James Overacker is a chef. His background includes fine dining and French cuisine. But his culinary training did not come from an institute. James is a Marine Corps veteran now serving the Campus Kitchen at Saint Louis University as a fellow with The Mission Continues.
James joined the Marine Corps in 1999 to turn his love for cooking into a career. He served for almost five years, which included tours of duty in Iraq and Afghanistan. When he left the Marines, James moved to the Outer Banks in North Carolina, where he was the executive chef at an upscale restaurant for two and a half years. He then relocated to St. Louis, Mo., where he became head chef at Rue Lafayette. However, a resurgence of a spinal cord injury he sustained while serving in the Marines forced him to take some time away from the restaurant business.
But James couldn’t stay idle for long. He applied for a fellowship with The Mission Continues, a St. Louis-based organization that awards community service fellowships to post-9/11 veterans, empowering them to transform their own lives by serving others and directly impacting their communities. After he was accepted, he chose to serve his 26 week, 20 hour a week fellowship with the Campus Kitchen at Saint Louis University (CKSLU), where he is able to use his culinary training to combat hunger in his own community.
James began his service just last week, but has already made a positive impact on the food CKSLU serves. He has already done a meal delivery, where a client opened his meal and exclaimed, “Did you all get a new chef?” (James doesn’t take full credit for this, though, as CKSLU used a unique donation of lamb chops from a local Trader Joe’s in that particular meal.)
Not only will James spend many hours in the kitchen cooking, he will help CKSLU students expand their culinary repertoires and cooking skills over the next six months. He’ll likely impart a bit of French flair on the kitchen, as that was his most recent experience.
At the end of his six months with CKSLU, James hopes to have a sense of personal fulfillment: a sense that he used his skills to serve his own neighborhood (he lives steps away from Saint Louis University), just as he served his country through the Marine Corps.
Four of our Campus Kitchens just learned they will be joining the Campus Kitchen at the University of Massachusetts Boston in expanding their senior citizen outreach programs this fall with a brand new grant from The Campus Kitchens Project.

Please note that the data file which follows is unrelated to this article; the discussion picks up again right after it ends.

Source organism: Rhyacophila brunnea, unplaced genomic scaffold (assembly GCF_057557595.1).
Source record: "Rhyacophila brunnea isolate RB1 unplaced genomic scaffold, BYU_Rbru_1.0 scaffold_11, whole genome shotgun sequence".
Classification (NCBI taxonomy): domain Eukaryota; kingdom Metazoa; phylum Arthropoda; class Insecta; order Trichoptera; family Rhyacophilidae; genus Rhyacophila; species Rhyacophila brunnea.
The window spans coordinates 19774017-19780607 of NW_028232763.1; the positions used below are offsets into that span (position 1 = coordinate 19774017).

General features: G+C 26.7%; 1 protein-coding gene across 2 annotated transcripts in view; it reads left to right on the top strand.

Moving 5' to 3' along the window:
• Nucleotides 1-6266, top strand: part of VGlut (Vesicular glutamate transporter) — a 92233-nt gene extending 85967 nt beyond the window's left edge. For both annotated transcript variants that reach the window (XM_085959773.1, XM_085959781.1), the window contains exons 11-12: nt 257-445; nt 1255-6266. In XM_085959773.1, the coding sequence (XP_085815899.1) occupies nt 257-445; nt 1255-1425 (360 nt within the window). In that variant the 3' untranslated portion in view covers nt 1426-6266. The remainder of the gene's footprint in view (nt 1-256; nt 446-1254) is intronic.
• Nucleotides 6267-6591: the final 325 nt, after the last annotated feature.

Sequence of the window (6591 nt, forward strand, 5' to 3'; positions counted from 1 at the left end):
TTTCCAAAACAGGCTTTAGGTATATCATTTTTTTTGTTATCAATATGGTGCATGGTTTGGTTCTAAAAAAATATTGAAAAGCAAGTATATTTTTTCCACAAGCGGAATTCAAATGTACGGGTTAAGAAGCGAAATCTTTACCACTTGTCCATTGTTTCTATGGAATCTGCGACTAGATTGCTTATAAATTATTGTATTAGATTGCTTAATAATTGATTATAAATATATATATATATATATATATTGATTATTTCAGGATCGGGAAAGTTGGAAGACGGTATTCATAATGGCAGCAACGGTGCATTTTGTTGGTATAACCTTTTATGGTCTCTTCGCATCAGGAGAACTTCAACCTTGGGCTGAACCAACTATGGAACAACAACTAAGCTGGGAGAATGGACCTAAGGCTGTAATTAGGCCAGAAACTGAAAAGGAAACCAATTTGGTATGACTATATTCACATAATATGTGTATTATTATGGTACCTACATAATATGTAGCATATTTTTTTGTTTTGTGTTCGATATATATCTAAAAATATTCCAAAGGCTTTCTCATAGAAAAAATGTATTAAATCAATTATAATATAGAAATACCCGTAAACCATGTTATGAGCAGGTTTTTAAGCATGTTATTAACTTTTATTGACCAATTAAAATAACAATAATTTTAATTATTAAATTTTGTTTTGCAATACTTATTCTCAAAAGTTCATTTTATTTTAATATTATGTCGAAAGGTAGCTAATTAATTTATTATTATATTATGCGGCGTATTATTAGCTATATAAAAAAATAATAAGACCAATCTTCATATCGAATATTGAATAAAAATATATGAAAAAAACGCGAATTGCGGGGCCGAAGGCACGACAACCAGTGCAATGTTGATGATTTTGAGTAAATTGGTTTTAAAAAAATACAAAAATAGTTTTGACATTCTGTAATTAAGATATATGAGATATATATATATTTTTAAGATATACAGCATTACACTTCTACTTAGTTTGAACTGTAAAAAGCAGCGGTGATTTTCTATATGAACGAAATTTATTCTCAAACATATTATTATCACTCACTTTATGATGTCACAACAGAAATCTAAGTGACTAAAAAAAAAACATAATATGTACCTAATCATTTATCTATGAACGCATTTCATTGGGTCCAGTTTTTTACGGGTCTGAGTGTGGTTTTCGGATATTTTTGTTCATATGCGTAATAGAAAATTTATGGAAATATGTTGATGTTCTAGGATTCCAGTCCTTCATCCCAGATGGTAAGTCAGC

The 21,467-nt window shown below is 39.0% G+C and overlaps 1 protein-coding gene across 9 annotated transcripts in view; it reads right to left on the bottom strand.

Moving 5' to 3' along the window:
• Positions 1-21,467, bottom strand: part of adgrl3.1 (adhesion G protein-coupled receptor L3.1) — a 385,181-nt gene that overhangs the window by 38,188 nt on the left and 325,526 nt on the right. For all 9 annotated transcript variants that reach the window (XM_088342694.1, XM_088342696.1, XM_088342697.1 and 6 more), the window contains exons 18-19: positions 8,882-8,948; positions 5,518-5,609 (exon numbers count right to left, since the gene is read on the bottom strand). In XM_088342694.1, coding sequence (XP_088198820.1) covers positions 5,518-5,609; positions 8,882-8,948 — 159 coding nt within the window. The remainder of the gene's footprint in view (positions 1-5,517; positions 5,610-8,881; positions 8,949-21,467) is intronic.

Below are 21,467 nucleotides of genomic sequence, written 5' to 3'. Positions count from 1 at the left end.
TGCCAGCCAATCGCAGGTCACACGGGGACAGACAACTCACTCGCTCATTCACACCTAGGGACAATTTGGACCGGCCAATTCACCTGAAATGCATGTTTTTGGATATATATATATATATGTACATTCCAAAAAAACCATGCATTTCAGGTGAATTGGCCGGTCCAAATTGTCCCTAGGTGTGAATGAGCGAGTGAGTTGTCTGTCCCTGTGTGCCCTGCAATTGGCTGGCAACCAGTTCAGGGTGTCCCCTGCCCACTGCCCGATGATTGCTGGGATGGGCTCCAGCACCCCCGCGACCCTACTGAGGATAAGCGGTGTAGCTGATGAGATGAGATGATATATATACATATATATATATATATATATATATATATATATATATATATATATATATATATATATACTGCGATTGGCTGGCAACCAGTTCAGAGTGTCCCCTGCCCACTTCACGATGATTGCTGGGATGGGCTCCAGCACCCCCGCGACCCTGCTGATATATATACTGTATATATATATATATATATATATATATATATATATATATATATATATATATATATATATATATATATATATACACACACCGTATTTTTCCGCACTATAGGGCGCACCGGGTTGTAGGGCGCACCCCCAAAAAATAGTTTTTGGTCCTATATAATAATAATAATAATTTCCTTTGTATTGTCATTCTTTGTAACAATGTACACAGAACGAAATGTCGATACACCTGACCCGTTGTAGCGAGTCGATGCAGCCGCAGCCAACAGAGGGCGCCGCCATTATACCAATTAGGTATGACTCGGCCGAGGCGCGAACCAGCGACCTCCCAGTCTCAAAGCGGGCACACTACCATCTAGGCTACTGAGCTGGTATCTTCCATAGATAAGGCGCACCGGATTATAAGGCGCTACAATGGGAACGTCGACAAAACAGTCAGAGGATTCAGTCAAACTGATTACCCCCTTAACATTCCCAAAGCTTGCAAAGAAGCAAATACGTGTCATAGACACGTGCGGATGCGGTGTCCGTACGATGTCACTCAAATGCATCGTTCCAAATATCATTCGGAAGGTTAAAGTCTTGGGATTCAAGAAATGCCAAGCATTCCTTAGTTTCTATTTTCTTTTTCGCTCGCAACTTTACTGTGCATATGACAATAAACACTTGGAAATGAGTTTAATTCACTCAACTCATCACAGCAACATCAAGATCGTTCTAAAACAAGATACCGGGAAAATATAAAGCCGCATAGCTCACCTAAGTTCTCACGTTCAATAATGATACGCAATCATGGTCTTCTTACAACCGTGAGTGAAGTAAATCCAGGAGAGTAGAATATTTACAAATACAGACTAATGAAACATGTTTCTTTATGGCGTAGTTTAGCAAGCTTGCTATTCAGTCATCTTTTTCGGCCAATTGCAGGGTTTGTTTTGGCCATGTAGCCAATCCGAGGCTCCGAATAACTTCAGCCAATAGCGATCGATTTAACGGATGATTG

On Friday afternoon, the Campus Kitchens at Kent State University, the University of Georgia, Saint Louis University, the University of Massachusetts Boston and Gonzaga University were awarded $1,000 each to enhance or develop their programming to assist seniors with applying for Supplemental Nutrition Assistance Program (SNAP) benefits. The grants stem from a larger grant from the AARP Foundation, which allowed 10 Campus Kitchens to increase their meal production and design new programmatic initiatives engaging senior clients, ranging from nutrition education classes to hands-on cooking demonstrations.
While each Campus Kitchen has the same goal of assisting a growing number of older adults in applying for SNAP benefits, they will each go about it in different ways that work best within their own communities. The Campus Kitchen at Kent State University plans to reach a larger number of seniors at area farmers markets, venues where they already have a consistent presence. The Campus Kitchen at the University of Georgia will expand its partnership with Georgia CAFE (Community Advocacy to Access Food Stamps for the Elderly and Disabled) so that they are able to work with a larger number of seniors on an ongoing basis. The Campus Kitchen at St. Louis University will expand the capacity of social workers at area partner agencies who already work with clients on SNAP applications by providing student volunteer support for SNAP outreach efforts. The Campus Kitchen at the University of Massachusetts Boston plans to work with seniors that already attend weekly lunches at area housing developments. Finally, the Campus Kitchen at Gonzaga University will build on the success of an existing community meal to add another meal on a new night that will focus solely on older adult clients.
Over the next four months, these Campus Kitchens will aim to reach 200 senior clients through efforts funded by this grant and enroll 40 of them in SNAP benefits.
We know that ending hunger will not come just by feeding people. We are proud that these five schools are taking the fight to end hunger one step further by assisting seniors with securing long term food benefits.
Four bands, five hours and over 120 people made for a successful Rumble on the Rooftop for the Campus Kitchen at Gonzaga University last Thursday.